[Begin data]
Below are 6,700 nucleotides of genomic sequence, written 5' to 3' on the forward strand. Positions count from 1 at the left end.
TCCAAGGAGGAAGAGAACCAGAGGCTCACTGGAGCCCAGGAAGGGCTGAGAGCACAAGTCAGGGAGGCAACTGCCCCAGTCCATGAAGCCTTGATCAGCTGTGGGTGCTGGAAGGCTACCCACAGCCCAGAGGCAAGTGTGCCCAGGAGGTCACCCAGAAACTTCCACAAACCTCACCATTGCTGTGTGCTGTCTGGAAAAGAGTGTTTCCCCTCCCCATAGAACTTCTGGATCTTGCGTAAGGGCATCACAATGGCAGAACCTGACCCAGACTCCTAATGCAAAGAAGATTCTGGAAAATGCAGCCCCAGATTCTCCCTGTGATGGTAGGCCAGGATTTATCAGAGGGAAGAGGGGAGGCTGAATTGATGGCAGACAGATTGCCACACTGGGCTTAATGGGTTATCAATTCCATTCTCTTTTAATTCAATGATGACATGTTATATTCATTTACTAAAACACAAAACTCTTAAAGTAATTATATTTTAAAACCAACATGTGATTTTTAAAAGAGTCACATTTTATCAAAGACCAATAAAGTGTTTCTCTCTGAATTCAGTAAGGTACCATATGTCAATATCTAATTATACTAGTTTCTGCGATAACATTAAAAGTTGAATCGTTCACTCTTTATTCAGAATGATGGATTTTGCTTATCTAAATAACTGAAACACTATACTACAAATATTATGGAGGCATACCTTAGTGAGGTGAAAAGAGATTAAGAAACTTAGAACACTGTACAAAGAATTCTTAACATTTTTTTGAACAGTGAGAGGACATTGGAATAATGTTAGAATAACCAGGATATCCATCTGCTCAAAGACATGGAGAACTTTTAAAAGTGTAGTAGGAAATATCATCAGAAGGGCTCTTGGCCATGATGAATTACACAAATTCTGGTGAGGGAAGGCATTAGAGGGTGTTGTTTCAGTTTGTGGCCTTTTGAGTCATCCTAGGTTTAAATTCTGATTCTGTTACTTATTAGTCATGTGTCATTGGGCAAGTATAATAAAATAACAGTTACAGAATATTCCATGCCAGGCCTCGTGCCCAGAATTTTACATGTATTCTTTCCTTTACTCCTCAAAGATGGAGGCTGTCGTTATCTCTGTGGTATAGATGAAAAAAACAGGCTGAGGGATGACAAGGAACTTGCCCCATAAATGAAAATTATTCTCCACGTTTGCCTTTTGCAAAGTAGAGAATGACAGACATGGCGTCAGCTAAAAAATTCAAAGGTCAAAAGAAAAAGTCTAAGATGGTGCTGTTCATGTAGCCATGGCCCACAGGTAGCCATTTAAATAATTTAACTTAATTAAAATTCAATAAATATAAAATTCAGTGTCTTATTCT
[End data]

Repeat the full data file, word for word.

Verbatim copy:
Below are 6,700 nucleotides of genomic sequence, written 5' to 3' on the forward strand. Positions count from 1 at the left end.
TCCAAGGAGGAAGAGAACCAGAGGCTCACTGGAGCCCAGGAAGGGCTGAGAGCACAAGTCAGGGAGGCAACTGCCCCAGTCCATGAAGCCTTGATCAGCTGTGGGTGCTGGAAGGCTACCCACAGCCCAGAGGCAAGTGTGCCCAGGAGGTCACCCAGAAACTTCCACAAACCTCACCATTGCTGTGTGCTGTCTGGAAAAGAGTGTTTCCCCTCCCCATAGAACTTCTGGATCTTGCGTAAGGGCATCACAATGGCAGAACCTGACCCAGACTCCTAATGCAAAGAAGATTCTGGAAAATGCAGCCCCAGATTCTCCCTGTGATGGTAGGCCAGGATTTATCAGAGGGAAGAGGGGAGGCTGAATTGATGGCAGACAGATTGCCACACTGGGCTTAATGGGTTATCAATTCCATTCTCTTTTAATTCAATGATGACATGTTATATTCATTTACTAAAACACAAAACTCTTAAAGTAATTATATTTTAAAACCAACATGTGATTTTTAAAAGAGTCACATTTTATCAAAGACCAATAAAGTGTTTCTCTCTGAATTCAGTAAGGTACCATATGTCAATATCTAATTATACTAGTTTCTGCGATAACATTAAAAGTTGAATCGTTCACTCTTTATTCAGAATGATGGATTTTGCTTATCTAAATAACTGAAACACTATACTACAAATATTATGGAGGCATACCTTAGTGAGGTGAAAAGAGATTAAGAAACTTAGAACACTGTACAAAGAATTCTTAACATTTTTTTGAACAGTGAGAGGACATTGGAATAATGTTAGAATAACCAGGATATCCATCTGCTCAAAGACATGGAGAACTTTTAAAAGTGTAGTAGGAAATATCATCAGAAGGGCTCTTGGCCATGATGAATTACACAAATTCTGGTGAGGGAAGGCATTAGAGGGTGTTGTTTCAGTTTGTGGCCTTTTGAGTCATCCTAGGTTTAAATTCTGATTCTGTTACTTATTAGTCATGTGTCATTGGGCAAGTATAATAAAATAACAGTTACAGAATATTCCATGCCAGGCCTCGTGCCCAGAATTTTACATGTATTCTTTCCTTTACTCCTCAAAGATGGAGGCTGTCGTTATCTCTGTGGTATAGATGAAAAAAACAGGCTGAGGGATGACAAGGAACTTGCCCCATAAATGAAAATTATTCTCCACGTTTGCCTTTTGCAAAGTAGAGAATGACAGACATGGCGTCAGCTAAAAAATTCAAAGGTCAAAAGAAAAAGTCTAAGATGGTGCTGTTCATGTAGCCATGGCCCACAGGTAGCCATTTAAATAATTTAACTTAATTAAAATTCAATAAATATAAAATTCAGTGTCTTATTCT